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Made in Germany

Thomas Straubhaar

Pinstripes off, overalls on! Made in Germany is sending Germany's top economists out into the field to get their hands dirty.

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The experts are finally going to have to put their money where their mouth is. And you get to vote - Who is Germany`s "Economist of the Year"?

Episode 5: At the shipyard with Thomas Straubhaar

Thomas Straubhaar is one of Germany's best known economic experts. He heads the HWWA think tank in Hamburg, one of the country's six leading economic research institutes. Straubhaar has a reputation as a pragmatic and practice-oriented free market economist. A newspaper once summed up his basic philosophy by quoting him as saying, "Globalization is the biggest welfare programme of all times - tailor made to reducing world poverty." But globalization has blown a cold wind across Germany's shipbuilding industry. From a workforce of 75,000 in the 1970's there are now only 20,000 workers in the industry. Now a new alliance of the remaining major shipbuilders is hoping to make the ailing German industry fit to take on the global competition. One member is Blohm+Voss in Hamburg. The company builds and repairs mega-yachts, naval ships and merchant vessels. The yard's main rivals are in Asia. Globalisation support Straubhaar slips into the role of German dockyard worker, welding all day and feeling the heat of the competition from his many foreign colleagues. To make it even harder - he has to convert the German workers to his euphoric stance on globalization!

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Professor Thomas Straubhaar is giving an introductory lecture in global economics at Hamburg university. He says globalisation is a great thing. If only it wasn't so complicated.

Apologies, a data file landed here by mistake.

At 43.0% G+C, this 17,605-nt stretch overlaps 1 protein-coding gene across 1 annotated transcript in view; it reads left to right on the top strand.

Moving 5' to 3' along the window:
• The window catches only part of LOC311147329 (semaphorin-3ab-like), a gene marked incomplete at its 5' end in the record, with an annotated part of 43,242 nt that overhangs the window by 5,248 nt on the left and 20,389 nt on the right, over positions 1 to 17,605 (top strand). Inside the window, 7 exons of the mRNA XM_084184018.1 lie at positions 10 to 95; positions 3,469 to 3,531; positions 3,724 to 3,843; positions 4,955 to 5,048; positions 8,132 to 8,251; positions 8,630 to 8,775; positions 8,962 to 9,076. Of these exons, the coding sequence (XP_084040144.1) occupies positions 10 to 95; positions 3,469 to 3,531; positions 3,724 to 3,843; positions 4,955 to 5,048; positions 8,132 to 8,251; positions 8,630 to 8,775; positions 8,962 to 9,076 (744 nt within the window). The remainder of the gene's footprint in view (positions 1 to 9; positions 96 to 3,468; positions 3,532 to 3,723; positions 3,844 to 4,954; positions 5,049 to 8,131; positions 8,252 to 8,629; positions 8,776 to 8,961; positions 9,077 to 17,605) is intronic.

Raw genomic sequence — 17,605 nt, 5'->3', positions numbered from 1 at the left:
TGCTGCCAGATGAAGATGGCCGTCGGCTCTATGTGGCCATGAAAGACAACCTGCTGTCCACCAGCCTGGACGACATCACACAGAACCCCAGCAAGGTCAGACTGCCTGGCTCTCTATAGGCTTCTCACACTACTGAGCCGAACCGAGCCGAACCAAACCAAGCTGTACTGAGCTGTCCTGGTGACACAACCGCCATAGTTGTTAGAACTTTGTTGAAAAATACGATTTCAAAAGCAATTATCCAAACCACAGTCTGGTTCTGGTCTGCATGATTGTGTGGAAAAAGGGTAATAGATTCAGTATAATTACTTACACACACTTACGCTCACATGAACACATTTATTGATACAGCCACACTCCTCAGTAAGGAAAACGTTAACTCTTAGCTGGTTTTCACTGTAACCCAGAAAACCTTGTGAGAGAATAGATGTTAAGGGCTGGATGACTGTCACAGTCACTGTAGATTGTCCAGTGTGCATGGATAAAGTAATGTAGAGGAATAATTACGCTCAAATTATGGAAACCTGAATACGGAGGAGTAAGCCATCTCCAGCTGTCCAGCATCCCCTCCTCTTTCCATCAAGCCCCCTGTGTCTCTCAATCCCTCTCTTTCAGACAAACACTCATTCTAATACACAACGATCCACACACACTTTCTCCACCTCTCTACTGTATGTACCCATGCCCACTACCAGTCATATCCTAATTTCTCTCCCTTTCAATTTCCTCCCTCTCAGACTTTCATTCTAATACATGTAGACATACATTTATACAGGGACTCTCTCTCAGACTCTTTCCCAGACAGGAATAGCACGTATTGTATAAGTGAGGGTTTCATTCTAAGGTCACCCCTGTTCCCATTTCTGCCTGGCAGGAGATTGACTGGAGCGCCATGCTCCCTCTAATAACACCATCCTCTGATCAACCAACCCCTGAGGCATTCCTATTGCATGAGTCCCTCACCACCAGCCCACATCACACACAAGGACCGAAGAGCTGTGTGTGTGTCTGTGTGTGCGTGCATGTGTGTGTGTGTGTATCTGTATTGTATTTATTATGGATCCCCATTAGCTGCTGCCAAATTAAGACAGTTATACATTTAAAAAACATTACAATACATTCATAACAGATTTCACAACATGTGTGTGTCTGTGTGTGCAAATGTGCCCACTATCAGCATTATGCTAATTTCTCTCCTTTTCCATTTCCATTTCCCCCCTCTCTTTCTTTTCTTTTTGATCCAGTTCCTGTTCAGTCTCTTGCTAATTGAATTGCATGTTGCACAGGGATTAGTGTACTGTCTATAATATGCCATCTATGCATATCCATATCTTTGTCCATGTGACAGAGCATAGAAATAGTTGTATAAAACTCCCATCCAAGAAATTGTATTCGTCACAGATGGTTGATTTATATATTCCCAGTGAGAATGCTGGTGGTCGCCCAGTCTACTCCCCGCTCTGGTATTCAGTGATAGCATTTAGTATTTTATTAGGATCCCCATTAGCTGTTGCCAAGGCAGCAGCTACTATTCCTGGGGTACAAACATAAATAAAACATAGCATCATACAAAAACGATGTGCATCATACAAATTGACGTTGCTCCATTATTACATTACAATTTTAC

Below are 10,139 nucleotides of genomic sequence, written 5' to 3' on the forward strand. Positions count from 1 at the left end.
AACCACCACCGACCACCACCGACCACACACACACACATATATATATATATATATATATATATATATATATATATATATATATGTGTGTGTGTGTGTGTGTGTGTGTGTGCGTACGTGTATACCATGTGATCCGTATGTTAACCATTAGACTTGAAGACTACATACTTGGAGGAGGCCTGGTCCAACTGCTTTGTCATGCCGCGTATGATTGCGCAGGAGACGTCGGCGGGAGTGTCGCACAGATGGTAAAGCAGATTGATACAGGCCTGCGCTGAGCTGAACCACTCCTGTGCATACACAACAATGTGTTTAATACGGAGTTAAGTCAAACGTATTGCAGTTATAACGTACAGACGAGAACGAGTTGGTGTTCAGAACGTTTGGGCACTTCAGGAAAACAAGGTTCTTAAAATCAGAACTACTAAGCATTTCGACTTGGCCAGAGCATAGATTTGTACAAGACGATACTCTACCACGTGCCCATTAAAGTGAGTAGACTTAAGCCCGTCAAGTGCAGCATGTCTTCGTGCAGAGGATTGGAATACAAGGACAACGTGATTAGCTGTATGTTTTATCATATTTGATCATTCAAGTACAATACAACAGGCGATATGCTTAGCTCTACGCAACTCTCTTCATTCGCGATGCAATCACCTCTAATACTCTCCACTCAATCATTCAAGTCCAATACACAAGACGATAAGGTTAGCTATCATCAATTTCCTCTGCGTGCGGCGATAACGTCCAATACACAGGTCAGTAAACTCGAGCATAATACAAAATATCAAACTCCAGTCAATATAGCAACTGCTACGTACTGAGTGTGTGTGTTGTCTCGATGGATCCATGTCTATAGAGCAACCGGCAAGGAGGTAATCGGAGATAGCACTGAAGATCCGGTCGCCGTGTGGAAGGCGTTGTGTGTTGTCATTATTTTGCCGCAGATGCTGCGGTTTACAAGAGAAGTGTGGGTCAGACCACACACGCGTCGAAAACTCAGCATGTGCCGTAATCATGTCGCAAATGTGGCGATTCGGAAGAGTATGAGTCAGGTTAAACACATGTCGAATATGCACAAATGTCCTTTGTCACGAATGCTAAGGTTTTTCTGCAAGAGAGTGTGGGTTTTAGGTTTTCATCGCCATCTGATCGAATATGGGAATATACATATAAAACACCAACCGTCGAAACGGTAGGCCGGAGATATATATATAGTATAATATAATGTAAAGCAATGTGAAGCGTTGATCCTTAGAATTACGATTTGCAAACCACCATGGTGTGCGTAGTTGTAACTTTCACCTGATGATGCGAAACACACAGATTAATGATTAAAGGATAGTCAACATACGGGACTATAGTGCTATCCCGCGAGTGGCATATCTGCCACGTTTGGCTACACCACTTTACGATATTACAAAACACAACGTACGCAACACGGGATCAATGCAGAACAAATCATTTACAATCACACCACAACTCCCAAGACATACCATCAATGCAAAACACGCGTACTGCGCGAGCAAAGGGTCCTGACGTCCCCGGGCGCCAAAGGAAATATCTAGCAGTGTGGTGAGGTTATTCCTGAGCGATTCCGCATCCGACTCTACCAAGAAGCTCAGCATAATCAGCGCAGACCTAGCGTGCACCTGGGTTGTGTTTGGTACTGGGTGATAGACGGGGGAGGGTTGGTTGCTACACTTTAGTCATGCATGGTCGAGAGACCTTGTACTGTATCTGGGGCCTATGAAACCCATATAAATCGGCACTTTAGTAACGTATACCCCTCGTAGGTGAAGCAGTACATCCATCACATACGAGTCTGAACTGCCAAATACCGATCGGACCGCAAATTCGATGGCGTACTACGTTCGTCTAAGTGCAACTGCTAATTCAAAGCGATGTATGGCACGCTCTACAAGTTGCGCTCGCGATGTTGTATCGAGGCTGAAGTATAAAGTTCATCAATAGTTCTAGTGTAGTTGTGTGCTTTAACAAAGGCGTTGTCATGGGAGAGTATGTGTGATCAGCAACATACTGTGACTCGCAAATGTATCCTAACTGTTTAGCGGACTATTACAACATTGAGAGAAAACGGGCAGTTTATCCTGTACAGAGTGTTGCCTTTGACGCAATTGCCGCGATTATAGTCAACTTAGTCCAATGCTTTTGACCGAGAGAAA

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The following morning, Thomas Straubhaar has to leave home early. By six he is already headed for the Blohm+Voss shipyard in Hamburg harbour. Today he'll be trying his hand as a shipbuilder: "It'll be something new for me. That's why I became a professor. So I didn't have to do manual work. I wanted to earn a living with my intellect."

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For Straubhaar's new colleagues, globalisation is already part of everyday life. They constantly have to battle against cheaper competitors in Asia.

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The experts give the professor a "satisfactory" at the most for his first efforts - but he's allowed to carry on nonetheless. Here at the shipbuilder's yard, the professor gets an insight into what globalisation really means in practise.

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Today, the shipbuilders and their new trainee are working on a container ship. That doesn't happen very often here because most container ships are built in Asia. Blohm and Voss mostly builds luxury yachts and navy vessels. That's still a lucrative business.

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And here's what Thomas Straubhaar had to say about his experience:

"I think I'll stick to my old job. I wouldn't be very good at this. I'd have to learn so many new skills and at my time of life I don't think I'd be able to keep up with all these young shuipbuilders. "

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